In Tamara Becerra Valdez’s makeshift studio is a large box filled with cardboard tubes and rolled ephemera. The box itself is unremarkable, but the way Valdez has placed it in her studio—attached to the ceiling by a confounding rope-and-pulley system—is a fascinating decision. When I ask why the box is hung like this, she says, “I just needed to make some space in here.”
While not an artwork, Valdez’s ramshackle maneuvering of an object around the limits of her studio space speaks to her artistic practice of repurposing found materials. In her most recent exhibition at Chicago Artists Coalition, entitled “BUILD YOUR SELF” after a found motivational note, the BOLT Resident presents a body of sculptural works of found and building materials onto hung panels. Bathroom tiles become picture frames for party confetti or found notes; lottery scratch-offs adorn worn cabinet doors alongside a forgotten EPA bumper sticker that sloganeers for green initiatives past; domiciles are reconstructed as fragments, as home-building materials coalesce together in a second life as art objects. Valdez’s translations make these materials that lack tangible value into something invaluable.
Valdez’s works are not your typical twenty-first century bricolage, that fashionable glut of found art-for-art’s sake junk that lines art fairs and collector vaults. To be sure, many of Valdez’s works are sculpted psychogeography, ordering the wear and tear of the world into something personally resonant. These works read as something familiar but new, a Kurt Schwitters for the late-capitalist age, clean debris that pushes the viewer to question what they see in this art: ecstasy or ruin?
Her pieces are extraordinary in their juxtaposition of refuse and formal sculpture, and at least part of this comes from her feelings of personal contradictions. “I feel like a really complicated human. I feel like I juggle my identity as a Mexican American,” Valdez says. “My identity as a Mexican American being into the Grateful Dead, or hip-hop music, or certain fashions and things, and always going in and out of it and feeling very chameleon-like. In the end these works make me feel like I can feed into all the different parts of myself, and this hippie flower girl part of me can enjoy these pretty colors alongside the fade and wear of other colors.”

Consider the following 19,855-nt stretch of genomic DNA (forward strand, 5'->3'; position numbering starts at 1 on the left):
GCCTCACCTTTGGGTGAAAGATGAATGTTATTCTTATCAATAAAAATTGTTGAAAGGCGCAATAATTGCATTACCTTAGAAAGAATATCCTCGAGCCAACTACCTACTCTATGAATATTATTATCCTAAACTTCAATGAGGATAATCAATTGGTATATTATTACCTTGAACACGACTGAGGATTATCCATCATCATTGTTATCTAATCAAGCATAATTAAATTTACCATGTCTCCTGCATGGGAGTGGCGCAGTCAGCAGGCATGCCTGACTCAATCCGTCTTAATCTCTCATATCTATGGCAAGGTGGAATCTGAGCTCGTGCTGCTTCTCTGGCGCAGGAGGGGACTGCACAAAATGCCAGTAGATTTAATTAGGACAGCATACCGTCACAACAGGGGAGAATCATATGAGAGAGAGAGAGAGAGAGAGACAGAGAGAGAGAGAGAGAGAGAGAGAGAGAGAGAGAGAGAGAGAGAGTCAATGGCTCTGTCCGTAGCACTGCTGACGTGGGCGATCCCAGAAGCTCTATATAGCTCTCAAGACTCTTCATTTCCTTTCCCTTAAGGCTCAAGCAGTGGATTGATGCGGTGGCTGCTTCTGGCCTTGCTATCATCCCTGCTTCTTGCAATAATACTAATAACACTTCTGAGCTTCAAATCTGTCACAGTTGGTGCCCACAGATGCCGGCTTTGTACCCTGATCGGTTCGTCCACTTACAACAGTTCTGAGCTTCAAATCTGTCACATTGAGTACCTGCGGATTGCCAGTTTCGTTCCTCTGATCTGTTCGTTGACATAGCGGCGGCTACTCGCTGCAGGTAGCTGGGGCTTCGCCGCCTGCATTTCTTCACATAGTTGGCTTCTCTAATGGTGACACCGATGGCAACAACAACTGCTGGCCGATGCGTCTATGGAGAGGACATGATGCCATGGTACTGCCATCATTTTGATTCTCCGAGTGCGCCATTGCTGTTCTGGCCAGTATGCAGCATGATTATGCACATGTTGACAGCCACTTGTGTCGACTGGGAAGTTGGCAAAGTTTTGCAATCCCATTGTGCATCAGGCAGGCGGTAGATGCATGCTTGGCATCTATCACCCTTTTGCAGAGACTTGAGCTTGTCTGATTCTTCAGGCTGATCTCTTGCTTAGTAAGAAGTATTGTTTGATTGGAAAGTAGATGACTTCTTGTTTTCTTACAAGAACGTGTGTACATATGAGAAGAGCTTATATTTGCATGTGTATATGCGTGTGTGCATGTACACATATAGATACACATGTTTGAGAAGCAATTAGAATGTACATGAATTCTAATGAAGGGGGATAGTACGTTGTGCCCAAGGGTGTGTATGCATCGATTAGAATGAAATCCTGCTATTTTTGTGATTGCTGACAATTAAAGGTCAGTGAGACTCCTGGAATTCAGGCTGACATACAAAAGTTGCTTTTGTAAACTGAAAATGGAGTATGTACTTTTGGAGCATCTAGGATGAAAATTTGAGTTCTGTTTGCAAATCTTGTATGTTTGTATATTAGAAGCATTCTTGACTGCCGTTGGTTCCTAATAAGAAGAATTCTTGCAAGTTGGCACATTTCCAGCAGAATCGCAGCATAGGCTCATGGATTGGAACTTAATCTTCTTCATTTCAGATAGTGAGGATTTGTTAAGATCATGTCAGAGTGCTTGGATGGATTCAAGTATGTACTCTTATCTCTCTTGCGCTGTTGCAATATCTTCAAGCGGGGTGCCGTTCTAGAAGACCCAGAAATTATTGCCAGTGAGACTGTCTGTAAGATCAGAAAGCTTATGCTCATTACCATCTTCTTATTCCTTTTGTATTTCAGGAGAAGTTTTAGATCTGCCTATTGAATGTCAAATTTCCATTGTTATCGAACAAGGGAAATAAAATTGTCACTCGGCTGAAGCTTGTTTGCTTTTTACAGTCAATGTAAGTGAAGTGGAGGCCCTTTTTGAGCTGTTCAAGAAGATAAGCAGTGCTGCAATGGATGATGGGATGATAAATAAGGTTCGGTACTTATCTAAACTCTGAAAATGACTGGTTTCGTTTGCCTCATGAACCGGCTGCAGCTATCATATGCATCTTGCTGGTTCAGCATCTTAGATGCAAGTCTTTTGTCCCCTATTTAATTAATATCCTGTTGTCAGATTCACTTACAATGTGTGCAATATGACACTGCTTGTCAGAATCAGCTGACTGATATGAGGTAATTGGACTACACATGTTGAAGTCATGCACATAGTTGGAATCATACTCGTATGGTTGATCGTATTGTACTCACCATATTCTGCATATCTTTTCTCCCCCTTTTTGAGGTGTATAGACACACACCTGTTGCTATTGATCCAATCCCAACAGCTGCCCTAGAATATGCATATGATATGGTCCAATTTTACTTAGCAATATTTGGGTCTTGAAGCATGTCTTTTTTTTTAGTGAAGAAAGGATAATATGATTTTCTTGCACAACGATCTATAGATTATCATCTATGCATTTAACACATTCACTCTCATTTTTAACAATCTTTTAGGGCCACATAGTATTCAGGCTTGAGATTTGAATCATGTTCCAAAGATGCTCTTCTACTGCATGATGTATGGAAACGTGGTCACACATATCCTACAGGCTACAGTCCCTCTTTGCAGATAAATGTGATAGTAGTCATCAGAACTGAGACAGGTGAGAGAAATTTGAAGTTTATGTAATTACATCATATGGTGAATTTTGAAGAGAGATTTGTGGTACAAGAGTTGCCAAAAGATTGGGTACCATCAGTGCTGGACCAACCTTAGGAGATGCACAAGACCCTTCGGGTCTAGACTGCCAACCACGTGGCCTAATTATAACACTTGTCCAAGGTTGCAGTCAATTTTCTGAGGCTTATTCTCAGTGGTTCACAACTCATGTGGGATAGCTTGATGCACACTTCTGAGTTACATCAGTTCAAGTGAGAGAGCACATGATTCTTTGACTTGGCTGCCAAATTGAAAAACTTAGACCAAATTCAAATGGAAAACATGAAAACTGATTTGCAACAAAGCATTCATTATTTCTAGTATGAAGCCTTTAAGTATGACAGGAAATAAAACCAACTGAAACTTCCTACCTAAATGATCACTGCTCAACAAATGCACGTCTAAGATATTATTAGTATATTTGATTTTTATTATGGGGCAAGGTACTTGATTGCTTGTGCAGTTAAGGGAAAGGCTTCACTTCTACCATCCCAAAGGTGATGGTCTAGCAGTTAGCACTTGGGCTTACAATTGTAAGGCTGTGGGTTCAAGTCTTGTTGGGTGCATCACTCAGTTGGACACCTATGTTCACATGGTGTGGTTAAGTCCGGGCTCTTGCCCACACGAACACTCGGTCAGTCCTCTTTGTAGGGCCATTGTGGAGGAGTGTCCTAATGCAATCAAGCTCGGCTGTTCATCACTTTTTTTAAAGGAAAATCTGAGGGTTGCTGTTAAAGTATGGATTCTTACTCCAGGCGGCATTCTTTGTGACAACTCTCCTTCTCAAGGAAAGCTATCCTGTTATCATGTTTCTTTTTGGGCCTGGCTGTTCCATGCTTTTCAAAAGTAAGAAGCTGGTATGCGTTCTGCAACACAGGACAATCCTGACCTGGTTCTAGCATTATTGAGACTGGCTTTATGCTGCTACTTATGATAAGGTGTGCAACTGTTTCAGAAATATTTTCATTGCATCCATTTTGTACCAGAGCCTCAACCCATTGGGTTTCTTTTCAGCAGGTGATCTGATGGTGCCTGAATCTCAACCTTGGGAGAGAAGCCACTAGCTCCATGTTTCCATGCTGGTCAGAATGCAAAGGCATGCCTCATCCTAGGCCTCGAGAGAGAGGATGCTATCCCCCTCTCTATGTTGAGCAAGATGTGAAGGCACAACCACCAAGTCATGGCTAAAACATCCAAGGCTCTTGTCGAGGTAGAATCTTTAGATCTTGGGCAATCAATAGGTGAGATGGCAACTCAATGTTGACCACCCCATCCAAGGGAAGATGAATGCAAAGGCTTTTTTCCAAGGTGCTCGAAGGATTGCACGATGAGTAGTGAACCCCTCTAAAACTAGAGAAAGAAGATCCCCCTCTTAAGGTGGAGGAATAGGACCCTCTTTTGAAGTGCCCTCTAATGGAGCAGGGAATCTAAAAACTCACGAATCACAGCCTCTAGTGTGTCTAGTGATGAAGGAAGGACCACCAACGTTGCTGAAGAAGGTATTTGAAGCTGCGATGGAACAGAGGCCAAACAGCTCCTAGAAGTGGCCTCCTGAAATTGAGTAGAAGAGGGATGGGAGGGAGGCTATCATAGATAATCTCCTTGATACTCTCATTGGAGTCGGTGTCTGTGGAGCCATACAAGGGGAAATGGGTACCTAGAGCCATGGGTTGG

Although careful not to make work too driven by commitment to identity politics, the beauty of Valdez’s works is certainly in their fragmenting consensus, whether that be the final resting place of cast-off materials or the big ideas an artist must express. Perhaps most of all, what Valdez does is take the ephemeral out of time and puts it into space, resuscitating the ghosts of moments out of found materials into something that is uniquely hers. These works feel alive, and in their exquisite recombinations of the cast-off there is a poetic resonance toward the hopeful, a feeling that there might be some potential in this new pollution if we can just imagine it otherwise. (Chris Reeves)